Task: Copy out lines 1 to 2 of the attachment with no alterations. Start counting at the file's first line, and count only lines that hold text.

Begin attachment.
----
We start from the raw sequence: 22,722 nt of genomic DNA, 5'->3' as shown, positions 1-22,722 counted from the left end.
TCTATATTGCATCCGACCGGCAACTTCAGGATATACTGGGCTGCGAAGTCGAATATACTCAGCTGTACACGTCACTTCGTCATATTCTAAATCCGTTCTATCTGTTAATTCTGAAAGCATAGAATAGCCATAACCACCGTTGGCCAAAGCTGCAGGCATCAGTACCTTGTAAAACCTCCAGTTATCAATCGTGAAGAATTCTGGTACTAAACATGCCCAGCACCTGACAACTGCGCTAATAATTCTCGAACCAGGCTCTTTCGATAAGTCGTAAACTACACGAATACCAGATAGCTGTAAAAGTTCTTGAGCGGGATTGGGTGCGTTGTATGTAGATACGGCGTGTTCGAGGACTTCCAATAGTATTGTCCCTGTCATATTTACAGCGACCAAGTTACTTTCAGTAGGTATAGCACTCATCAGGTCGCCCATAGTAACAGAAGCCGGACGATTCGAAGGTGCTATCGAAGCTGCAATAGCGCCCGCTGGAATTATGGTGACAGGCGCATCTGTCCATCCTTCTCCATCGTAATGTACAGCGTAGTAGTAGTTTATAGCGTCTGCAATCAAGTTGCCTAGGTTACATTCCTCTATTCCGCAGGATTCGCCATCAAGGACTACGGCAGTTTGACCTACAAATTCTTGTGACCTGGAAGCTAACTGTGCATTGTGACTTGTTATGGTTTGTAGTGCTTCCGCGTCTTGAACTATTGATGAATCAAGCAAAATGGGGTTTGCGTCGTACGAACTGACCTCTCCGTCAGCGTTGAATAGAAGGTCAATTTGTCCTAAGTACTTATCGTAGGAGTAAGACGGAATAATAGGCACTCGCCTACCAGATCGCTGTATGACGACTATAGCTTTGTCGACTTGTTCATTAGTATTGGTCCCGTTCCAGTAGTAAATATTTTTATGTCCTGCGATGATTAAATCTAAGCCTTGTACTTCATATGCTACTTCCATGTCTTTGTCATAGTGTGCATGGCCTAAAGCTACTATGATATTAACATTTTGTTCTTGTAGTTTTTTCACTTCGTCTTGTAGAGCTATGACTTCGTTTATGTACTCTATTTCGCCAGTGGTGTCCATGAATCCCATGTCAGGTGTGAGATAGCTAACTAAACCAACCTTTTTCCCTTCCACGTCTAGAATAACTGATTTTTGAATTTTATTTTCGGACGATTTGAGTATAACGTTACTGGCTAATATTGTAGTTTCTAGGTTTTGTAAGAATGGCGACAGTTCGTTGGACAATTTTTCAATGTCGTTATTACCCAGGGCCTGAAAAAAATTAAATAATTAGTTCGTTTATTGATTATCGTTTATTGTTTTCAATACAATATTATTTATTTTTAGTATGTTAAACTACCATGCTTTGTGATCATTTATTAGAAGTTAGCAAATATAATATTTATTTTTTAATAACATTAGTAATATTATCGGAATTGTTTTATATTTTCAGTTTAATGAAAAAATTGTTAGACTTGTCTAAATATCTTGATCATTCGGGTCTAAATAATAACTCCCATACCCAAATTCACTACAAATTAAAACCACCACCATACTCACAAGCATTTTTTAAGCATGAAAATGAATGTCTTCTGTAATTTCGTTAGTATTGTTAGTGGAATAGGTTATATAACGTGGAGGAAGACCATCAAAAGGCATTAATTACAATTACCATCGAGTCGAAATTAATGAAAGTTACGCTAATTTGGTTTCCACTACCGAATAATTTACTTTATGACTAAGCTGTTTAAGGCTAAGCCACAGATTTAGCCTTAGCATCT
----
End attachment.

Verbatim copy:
We start from the raw sequence: 22,722 nt of genomic DNA, 5'->3' as shown, positions 1-22,722 counted from the left end.
TCTATATTGCATCCGACCGGCAACTTCAGGATATACTGGGCTGCGAAGTCGAATATACTCAGCTGTACACGTCACTTCGTCATATTCTAAATCCGTTCTATCTGTTAATTCTGAAAGCATAGAATAGCCATAACCACCGTTGGCCAAAGCTGCAGGCATCAGTACCTTGTAAAACCTCCAGTTATCAATCGTGAAGAATTCTGGTACTAAACATGCCCAGCACCTGACAACTGCGCTAATAATTCTCGAACCAGGCTCTTTCGATAAGTCGTAAACTACACGAATACCAGATAGCTGTAAAAGTTCTTGAGCGGGATTGGGTGCGTTGTATGTAGATACGGCGTGTTCGAGGACTTCCAATAGTATTGTCCCTGTCATATTTACAGCGACCAAGTTACTTTCAGTAGGTATAGCACTCATCAGGTCGCCCATAGTAACAGAAGCCGGACGATTCGAAGGTGCTATCGAAGCTGCAATAGCGCCCGCTGGAATTATGGTGACAGGCGCATCTGTCCATCCTTCTCCATCGTAATGTACAGCGTAGTAGTAGTTTATAGCGTCTGCAATCAAGTTGCCTAGGTTACATTCCTCTATTCCGCAGGATTCGCCATCAAGGACTACGGCAGTTTGACCTACAAATTCTTGTGACCTGGAAGCTAACTGTGCATTGTGACTTGTTATGGTTTGTAGTGCTTCCGCGTCTTGAACTATTGATGAATCAAGCAAAATGGGGTTTGCGTCGTACGAACTGACCTCTCCGTCAGCGTTGAATAGAAGGTCAATTTGTCCTAAGTACTTATCGTAGGAGTAAGACGGAATAATAGGCACTCGCCTACCAGATCGCTGTATGACGACTATAGCTTTGTCGACTTGTTCATTAGTATTGGTCCCGTTCCAGTAGTAAATATTTTTATGTCCTGCGATGATTAAATCTAAGCCTTGTACTTCATATGCTACTTCCATGTCTTTGTCATAGTGTGCATGGCCTAAAGCTACTATGATATTAACATTTTGTTCTTGTAGTTTTTTCACTTCGTCTTGTAGAGCTATGACTTCGTTTATGTACTCTATTTCGCCAGTGGTGTCCATGAATCCCATGTCAGGTGTGAGATAGCTAACTAAACCAACCTTTTTCCCTTCCACGTCTAGAATAACTGATTTTTGAATTTTATTTTCGGACGATTTGAGTATAACGTTACTGGCTAATATTGTAGTTTCTAGGTTTTGTAAGAATGGCGACAGTTCGTTGGACAATTTTTCAATGTCGTTATTACCCAGGGCCTGAAAAAAATTAAATAATTAGTTCGTTTATTGATTATCGTTTATTGTTTTCAATACAATATTATTTATTTTTAGTATGTTAAACTACCATGCTTTGTGATCATTTATTAGAAGTTAGCAAATATAATATTTATTTTTTAATAACATTAGTAATATTATCGGAATTGTTTTATATTTTCAGTTTAATGAAAAAATTGTTAGACTTGTCTAAATATCTTGATCATTCGGGTCTAAATAATAACTCCCATACCCAAATTCACTACAAATTAAAACCACCACCATACTCACAAGCATTTTTTAAGCATGAAAATGAATGTCTTCTGTAATTTCGTTAGTATTGTTAGTGGAATAGGTTATATAACGTGGAGGAAGACCATCAAAAGGCATTAATTACAATTACCATCGAGTCGAAATTAATGAAAGTTACGCTAATTTGGTTTCCACTACCGAATAATTTACTTTATGACTAAGCTGTTTAAGGCTAAGCCACAGATTTAGCCTTAGCATCT